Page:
$\displaystyle \int \frac{sin(ln(x))cos(ln(x))}{x} dx$

$\displaystyle u = sin(ln(x))$

$\displaystyle du = \frac{cos(ln(x))}{x} dx$

$\displaystyle \int u du$

$\displaystyle \frac{1}{2} u^2 + C $

$\displaystyle \frac{1}{2}sin^2(ln(x)) + C $

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- Jan 1st 2013, 01:18 PMNervousSpot the mistake.
$\displaystyle \int \frac{sin(ln(x))cos(ln(x))}{x} dx$

$\displaystyle u = sin(ln(x))$

$\displaystyle du = \frac{cos(ln(x))}{x} dx$

$\displaystyle \int u du$

$\displaystyle \frac{1}{2} u^2 + C $

$\displaystyle \frac{1}{2}sin^2(ln(x)) + C $ - Jan 1st 2013, 01:28 PMemakarovRe: Spot the mistake.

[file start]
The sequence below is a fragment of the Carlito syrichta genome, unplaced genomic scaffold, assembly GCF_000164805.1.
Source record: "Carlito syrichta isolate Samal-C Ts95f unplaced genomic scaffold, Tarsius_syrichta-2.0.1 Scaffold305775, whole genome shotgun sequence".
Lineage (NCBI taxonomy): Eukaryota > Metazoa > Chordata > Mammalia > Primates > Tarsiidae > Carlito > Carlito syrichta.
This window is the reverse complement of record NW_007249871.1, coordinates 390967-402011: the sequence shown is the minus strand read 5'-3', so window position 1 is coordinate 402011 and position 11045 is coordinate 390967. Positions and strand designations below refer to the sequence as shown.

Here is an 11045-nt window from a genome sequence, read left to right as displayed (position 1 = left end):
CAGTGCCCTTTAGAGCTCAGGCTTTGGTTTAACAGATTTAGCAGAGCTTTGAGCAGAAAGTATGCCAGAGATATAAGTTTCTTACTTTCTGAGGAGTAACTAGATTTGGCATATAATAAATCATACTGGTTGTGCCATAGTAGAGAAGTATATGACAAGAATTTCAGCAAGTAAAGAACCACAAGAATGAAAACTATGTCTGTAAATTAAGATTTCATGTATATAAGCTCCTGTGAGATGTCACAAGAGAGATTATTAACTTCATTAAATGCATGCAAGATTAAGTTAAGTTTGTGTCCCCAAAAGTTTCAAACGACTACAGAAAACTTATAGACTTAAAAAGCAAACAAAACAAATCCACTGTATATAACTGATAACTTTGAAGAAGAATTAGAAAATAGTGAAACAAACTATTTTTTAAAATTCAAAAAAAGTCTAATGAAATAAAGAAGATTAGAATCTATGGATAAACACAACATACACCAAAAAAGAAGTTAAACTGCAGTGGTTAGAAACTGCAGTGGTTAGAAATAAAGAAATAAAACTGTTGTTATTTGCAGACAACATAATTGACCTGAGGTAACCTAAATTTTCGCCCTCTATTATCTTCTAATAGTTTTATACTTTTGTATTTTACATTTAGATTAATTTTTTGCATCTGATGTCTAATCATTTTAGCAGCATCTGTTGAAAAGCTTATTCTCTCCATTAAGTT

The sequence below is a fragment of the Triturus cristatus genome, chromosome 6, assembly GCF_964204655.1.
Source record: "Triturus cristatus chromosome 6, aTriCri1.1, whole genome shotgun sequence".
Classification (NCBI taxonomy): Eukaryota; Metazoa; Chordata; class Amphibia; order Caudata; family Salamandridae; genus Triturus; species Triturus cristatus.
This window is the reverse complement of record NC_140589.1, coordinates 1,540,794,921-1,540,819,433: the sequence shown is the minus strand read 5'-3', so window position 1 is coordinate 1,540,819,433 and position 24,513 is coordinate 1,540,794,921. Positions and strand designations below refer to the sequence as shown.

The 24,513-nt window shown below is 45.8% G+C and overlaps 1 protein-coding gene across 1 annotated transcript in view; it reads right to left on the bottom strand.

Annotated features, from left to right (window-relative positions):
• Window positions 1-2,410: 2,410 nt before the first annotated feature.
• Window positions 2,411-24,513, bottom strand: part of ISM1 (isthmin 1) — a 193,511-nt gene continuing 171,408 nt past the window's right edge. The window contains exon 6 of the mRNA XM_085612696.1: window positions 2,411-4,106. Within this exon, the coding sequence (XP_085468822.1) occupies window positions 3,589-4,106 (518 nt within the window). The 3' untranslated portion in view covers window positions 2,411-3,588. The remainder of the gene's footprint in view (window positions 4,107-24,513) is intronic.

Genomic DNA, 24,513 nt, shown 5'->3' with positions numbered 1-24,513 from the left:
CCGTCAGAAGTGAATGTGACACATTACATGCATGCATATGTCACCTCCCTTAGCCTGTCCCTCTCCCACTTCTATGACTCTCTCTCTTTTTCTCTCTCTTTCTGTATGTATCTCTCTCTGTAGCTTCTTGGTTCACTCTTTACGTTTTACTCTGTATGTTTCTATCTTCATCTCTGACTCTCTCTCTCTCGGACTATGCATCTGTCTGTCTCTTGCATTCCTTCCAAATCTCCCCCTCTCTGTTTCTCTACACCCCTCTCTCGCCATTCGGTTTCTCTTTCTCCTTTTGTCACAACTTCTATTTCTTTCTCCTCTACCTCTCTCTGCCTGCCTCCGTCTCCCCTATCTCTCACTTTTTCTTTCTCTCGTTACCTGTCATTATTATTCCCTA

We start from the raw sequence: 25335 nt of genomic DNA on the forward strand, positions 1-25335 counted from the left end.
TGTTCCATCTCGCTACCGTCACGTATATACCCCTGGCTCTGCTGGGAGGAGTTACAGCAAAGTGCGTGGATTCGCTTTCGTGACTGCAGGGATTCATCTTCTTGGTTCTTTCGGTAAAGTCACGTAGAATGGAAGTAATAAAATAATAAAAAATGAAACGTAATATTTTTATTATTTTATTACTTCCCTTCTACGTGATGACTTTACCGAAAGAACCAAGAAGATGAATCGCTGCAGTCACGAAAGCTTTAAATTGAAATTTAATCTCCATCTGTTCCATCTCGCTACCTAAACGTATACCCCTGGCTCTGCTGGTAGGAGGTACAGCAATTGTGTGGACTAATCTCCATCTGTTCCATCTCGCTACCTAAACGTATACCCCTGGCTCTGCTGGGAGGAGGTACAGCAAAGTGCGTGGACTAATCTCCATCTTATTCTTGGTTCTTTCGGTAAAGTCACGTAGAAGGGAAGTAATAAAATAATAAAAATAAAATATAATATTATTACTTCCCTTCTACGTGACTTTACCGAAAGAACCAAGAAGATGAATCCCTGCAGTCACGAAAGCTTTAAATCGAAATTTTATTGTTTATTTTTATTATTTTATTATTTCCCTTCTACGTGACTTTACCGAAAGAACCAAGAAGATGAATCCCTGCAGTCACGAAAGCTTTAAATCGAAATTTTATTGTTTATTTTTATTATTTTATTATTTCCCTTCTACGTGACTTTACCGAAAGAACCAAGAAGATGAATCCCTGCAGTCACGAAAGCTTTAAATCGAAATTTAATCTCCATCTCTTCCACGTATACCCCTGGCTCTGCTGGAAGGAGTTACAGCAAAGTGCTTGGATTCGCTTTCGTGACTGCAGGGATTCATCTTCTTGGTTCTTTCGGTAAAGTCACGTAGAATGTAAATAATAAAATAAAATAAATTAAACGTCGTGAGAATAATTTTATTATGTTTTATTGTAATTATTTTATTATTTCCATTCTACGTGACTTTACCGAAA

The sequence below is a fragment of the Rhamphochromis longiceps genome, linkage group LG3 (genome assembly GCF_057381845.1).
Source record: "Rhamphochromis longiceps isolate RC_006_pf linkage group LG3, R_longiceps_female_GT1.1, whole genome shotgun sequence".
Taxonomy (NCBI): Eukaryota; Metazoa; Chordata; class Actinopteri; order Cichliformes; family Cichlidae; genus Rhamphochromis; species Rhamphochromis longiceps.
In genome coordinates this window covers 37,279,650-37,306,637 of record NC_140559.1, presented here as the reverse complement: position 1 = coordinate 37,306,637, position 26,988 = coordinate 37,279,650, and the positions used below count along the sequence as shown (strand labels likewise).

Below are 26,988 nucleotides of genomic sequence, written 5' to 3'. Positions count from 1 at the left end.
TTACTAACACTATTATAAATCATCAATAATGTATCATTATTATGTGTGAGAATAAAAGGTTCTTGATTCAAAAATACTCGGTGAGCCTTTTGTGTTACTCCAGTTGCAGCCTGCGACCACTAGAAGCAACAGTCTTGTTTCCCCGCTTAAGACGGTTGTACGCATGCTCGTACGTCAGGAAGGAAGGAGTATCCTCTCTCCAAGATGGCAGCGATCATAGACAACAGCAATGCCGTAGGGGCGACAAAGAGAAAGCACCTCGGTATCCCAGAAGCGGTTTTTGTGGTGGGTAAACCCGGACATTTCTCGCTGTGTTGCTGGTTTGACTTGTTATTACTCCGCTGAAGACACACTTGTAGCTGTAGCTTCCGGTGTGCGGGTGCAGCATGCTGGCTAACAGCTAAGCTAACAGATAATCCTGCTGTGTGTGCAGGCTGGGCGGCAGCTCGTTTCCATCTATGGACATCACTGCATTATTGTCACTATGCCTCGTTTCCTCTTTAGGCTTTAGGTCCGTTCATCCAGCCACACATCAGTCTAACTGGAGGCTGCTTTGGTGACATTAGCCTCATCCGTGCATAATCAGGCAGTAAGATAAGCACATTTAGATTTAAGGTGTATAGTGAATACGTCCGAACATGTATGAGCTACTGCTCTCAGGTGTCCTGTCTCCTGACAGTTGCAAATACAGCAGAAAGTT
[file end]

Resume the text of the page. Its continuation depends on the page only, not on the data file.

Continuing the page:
There is no mistake.

- Jan 1st 2013, 01:31 PMLordoftheFliesRe: Spot the mistake.
There is none. I assume you are surprised because the answer book or whatever says $\displaystyle -\dfrac{1}{2}\cos^2 (\ln x)+\mathcal{C}$

Both answers only differ by a constant, which disappears once you make the integral definite:

$\displaystyle \displaystyle\int_a^b\frac{\sin (\ln x)\cos (\ln x)}{x}\;dx$

$\displaystyle =\dfrac{1}{2}(\cos^2 (\ln a)-\cos^2 (\ln b))$

$\displaystyle =\dfrac{1}{2}(\sin^2 (\ln b)-\sin^2 (\ln a))$ - Jan 1st 2013, 07:25 PMibduttRe: Spot the mistake.
Both the answers are right, You could have made the substitution as

Just change the substitution and you would get the desired answer.

u = cos(ln(x))

Now du = (-sin(ln(x)))/x dx

Thus the integral becomes

-∫▒udu = -u^2/2+C = - 〖cos〗^2 (ln(x) )+C